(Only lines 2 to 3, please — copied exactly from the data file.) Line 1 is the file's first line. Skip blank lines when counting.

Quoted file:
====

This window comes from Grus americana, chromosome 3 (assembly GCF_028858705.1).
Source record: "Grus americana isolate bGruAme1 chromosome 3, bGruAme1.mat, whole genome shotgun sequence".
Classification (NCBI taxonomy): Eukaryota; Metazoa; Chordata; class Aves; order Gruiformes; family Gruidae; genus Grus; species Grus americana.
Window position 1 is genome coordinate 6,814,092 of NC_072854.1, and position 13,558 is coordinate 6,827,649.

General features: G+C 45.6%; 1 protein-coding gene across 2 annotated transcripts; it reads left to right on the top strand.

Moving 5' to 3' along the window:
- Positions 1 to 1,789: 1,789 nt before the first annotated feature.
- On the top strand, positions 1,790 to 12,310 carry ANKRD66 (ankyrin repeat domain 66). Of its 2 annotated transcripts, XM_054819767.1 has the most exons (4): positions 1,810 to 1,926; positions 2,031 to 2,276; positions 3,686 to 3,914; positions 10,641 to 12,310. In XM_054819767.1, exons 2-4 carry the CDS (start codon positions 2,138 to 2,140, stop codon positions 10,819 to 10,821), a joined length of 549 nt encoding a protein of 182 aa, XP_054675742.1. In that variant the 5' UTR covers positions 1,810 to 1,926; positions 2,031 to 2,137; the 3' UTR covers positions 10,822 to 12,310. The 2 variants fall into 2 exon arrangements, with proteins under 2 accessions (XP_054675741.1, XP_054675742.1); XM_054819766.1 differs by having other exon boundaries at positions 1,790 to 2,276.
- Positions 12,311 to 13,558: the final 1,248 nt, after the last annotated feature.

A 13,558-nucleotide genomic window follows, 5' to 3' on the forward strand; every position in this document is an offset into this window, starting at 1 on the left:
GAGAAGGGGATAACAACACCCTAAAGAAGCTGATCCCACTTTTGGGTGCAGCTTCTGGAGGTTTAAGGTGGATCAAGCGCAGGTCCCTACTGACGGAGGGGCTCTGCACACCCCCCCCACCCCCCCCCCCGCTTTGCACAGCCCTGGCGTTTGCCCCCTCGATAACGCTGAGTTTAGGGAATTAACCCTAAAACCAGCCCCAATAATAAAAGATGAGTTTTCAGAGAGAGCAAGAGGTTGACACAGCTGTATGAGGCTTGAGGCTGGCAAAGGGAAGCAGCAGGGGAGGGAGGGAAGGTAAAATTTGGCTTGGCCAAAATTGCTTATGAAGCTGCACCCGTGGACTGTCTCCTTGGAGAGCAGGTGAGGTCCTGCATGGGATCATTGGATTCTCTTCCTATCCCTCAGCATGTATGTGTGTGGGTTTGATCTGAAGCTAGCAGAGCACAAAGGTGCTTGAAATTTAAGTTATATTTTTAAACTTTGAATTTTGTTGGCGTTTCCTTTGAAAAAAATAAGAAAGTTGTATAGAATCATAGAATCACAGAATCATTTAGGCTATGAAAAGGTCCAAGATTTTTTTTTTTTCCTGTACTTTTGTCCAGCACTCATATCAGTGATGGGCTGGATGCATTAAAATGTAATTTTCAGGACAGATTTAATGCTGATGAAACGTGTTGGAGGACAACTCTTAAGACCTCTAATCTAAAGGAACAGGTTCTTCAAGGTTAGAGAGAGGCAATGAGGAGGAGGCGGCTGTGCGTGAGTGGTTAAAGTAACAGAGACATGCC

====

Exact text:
Source record: "Grus americana isolate bGruAme1 chromosome 3, bGruAme1.mat, whole genome shotgun sequence".
Classification (NCBI taxonomy): Eukaryota; Metazoa; Chordata; class Aves; order Gruiformes; family Gruidae; genus Grus; species Grus americana.